33Be watchful! Be alert! You do not know when the time will come. 34It is like a man traveling abroad. He leaves home and places his servants in charge, each with his work, and orders the gatekeeper to be on the watch. 35Watch, therefore; you do not know when the lord of the house is coming, whether in the evening, or at midnight, or at cockcrow, or in the morning. 36May he not come suddenly and find you sleeping. 37What I say to you, I say to all: ‘Watch!’”
“Beware that your hearts do not become drowsy from carousing, drunkenness, and the anxieties of life.” ~ Jesus in v. 34
It is unfortunate enough that Advent is a short liturgical season: four weeks. Coupled with the societal reality of distractions around Christmas, this rich season that is utterly important in life is easy to miss.
Advent is a time of anticipating the parousia, the second coming. Preparation includes personal reflection and assessment: What is it that I am preparing for and what is the current state of my own preparedness. Last Sunday's (Christ the King, Year A) parable of the sheep and the goats (Matthew 25:31-46) illustrates an example of people unprepared. Only at the time of judgment are they asking "When was it that we did not take care of you?" It is a question that one needs to ask oneself early in and throughout life on earth, not at the end of it. Today's gospel wisely reminds us to be prepared.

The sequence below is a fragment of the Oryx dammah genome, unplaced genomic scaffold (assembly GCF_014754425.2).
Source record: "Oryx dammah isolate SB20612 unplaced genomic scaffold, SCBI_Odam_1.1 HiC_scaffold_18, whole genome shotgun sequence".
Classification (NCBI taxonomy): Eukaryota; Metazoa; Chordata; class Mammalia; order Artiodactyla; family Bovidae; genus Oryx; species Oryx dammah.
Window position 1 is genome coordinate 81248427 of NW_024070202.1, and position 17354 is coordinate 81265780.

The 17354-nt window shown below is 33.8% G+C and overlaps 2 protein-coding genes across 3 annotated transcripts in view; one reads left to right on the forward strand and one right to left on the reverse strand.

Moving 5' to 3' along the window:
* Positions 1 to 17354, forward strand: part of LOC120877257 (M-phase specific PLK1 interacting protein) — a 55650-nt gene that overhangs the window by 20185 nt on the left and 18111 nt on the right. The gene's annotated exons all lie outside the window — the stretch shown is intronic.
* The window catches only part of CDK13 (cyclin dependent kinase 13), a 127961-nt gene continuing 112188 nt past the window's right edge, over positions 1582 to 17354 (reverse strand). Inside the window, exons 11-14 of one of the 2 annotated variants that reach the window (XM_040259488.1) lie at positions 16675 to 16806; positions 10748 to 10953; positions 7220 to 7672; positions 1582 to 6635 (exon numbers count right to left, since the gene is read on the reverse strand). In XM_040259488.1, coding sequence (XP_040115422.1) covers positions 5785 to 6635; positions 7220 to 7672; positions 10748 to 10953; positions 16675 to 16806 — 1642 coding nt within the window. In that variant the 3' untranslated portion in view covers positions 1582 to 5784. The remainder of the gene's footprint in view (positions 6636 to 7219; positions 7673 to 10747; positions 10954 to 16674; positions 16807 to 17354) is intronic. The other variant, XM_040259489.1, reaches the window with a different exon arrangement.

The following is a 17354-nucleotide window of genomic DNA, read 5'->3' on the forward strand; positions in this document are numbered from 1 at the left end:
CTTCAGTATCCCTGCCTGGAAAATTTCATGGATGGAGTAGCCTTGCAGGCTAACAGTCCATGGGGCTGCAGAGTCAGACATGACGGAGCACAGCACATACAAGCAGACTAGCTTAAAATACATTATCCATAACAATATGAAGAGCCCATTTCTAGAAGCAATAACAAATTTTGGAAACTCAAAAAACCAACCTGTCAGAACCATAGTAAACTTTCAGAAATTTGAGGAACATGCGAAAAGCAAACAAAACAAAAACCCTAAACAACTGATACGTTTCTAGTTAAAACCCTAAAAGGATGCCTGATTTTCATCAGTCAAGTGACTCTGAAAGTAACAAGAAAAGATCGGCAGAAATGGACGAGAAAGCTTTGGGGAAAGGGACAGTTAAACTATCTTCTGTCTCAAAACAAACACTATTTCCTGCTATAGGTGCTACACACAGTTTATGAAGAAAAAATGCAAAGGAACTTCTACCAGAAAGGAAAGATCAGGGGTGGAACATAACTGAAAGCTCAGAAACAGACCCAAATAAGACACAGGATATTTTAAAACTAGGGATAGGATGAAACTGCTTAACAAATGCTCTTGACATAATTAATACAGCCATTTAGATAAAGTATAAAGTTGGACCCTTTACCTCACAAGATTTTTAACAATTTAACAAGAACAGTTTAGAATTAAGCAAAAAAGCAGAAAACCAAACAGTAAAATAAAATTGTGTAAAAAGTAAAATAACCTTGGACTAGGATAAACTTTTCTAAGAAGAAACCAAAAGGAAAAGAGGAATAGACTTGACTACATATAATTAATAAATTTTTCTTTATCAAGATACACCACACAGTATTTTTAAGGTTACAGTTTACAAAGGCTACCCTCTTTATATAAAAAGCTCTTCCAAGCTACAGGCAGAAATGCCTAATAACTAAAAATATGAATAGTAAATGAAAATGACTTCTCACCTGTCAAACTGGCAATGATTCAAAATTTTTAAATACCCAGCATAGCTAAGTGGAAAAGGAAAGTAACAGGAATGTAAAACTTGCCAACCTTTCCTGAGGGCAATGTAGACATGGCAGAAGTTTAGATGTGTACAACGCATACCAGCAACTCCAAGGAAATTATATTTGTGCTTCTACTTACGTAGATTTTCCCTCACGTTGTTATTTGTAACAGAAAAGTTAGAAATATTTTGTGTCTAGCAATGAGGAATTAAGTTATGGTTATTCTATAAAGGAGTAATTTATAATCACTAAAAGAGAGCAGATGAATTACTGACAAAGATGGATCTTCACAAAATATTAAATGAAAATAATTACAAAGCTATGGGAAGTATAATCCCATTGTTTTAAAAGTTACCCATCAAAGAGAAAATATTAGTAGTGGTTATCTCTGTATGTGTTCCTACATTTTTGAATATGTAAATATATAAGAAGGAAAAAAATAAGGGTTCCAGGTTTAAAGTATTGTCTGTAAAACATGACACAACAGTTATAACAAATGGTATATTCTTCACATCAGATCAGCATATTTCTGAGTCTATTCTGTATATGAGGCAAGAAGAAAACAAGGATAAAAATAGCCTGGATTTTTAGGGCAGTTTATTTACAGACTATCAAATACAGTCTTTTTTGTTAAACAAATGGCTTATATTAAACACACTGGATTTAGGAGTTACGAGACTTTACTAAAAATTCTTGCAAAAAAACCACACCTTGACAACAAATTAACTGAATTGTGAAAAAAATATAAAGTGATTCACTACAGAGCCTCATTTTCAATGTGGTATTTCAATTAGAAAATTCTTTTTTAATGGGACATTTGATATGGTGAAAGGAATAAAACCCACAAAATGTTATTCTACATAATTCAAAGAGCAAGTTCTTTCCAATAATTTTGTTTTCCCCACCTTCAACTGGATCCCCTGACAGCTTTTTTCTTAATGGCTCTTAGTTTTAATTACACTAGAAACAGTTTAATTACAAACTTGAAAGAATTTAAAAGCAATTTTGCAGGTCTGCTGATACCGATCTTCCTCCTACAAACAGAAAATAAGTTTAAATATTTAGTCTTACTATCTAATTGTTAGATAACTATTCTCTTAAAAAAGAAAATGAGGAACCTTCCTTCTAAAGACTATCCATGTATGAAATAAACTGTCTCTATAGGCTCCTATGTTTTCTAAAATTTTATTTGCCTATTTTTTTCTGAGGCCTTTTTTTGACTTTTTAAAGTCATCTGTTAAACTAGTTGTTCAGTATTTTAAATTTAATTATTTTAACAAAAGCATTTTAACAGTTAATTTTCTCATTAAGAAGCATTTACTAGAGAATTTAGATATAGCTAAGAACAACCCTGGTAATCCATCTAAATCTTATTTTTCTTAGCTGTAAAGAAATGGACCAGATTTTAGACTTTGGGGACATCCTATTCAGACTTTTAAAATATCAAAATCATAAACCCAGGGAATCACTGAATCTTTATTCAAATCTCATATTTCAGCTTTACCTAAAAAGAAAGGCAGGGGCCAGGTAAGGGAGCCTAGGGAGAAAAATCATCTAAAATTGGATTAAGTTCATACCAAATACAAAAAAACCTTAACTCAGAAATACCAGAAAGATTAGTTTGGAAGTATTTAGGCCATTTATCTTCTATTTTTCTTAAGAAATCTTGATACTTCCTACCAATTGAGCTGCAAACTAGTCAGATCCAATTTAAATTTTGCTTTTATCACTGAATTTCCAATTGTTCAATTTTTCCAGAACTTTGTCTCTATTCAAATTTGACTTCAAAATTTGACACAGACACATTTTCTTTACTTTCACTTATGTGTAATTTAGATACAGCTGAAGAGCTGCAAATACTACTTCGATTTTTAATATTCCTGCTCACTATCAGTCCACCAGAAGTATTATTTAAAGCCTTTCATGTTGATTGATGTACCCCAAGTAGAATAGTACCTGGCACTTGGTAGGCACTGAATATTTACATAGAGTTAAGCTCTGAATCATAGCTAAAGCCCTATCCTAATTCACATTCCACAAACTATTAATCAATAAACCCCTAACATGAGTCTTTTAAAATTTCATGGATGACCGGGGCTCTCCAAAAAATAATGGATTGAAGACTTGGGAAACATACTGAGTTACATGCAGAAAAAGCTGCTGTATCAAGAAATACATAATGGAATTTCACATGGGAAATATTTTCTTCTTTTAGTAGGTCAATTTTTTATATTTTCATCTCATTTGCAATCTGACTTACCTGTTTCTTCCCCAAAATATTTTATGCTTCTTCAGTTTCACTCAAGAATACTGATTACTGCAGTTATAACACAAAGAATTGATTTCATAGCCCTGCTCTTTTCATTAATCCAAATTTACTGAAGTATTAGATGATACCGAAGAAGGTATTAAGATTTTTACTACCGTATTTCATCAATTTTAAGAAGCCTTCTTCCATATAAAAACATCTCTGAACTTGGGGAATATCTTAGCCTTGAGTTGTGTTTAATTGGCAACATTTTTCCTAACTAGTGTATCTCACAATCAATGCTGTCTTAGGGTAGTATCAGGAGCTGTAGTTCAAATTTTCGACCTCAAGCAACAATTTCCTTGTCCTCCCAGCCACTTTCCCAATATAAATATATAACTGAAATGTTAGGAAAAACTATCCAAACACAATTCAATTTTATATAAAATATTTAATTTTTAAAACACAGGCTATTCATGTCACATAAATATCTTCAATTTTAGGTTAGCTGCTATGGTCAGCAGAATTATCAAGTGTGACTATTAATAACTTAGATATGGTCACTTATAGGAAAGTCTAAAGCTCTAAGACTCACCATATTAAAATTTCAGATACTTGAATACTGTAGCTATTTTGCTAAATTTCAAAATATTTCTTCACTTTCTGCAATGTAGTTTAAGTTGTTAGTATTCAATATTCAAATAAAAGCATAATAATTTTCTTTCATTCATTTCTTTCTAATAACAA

The first reading today (Isaiah 63:16b-17, 19b; 64:2-7) offers seeds for reflection to help prepare not only for the parousia but also for the initial welcome of the Christ into one's heart, if one has not yet gone through that faith experience. The seeds can also guide self- assessment vis-à-vis what our faith demands of us:
Am I ever in awe of the goodness of God? Have I become blasé, unconcerned about the deeply intimate relationship that I ought to have with God?
Is my heart open to compassion, sensitive to the needs of others?
Has it become immovable and hardened on account of selfishness and cynicism?
Do I live a life ever mindful of God's ways? Do I allow the Lord, my God, to be a true father to me, to be the potter who molds me and gives shape to my entire life?
And so we pray: Restore us, O God; let your face shine, that we may be saved.
Deacon Ricardo I. Santiago
Notre Dame Cathedral Basilica – Ottawa
Our heartfelt thanks to my friend and former colleague, Deacon Ricardo I. Santiago, for agreeing to write the Sunday reflections this Advent.
Source: The Reflection is from Bro. Abel Navarro (you can visit his blog at http://myblogabelnavarroabel.blogspot.com/).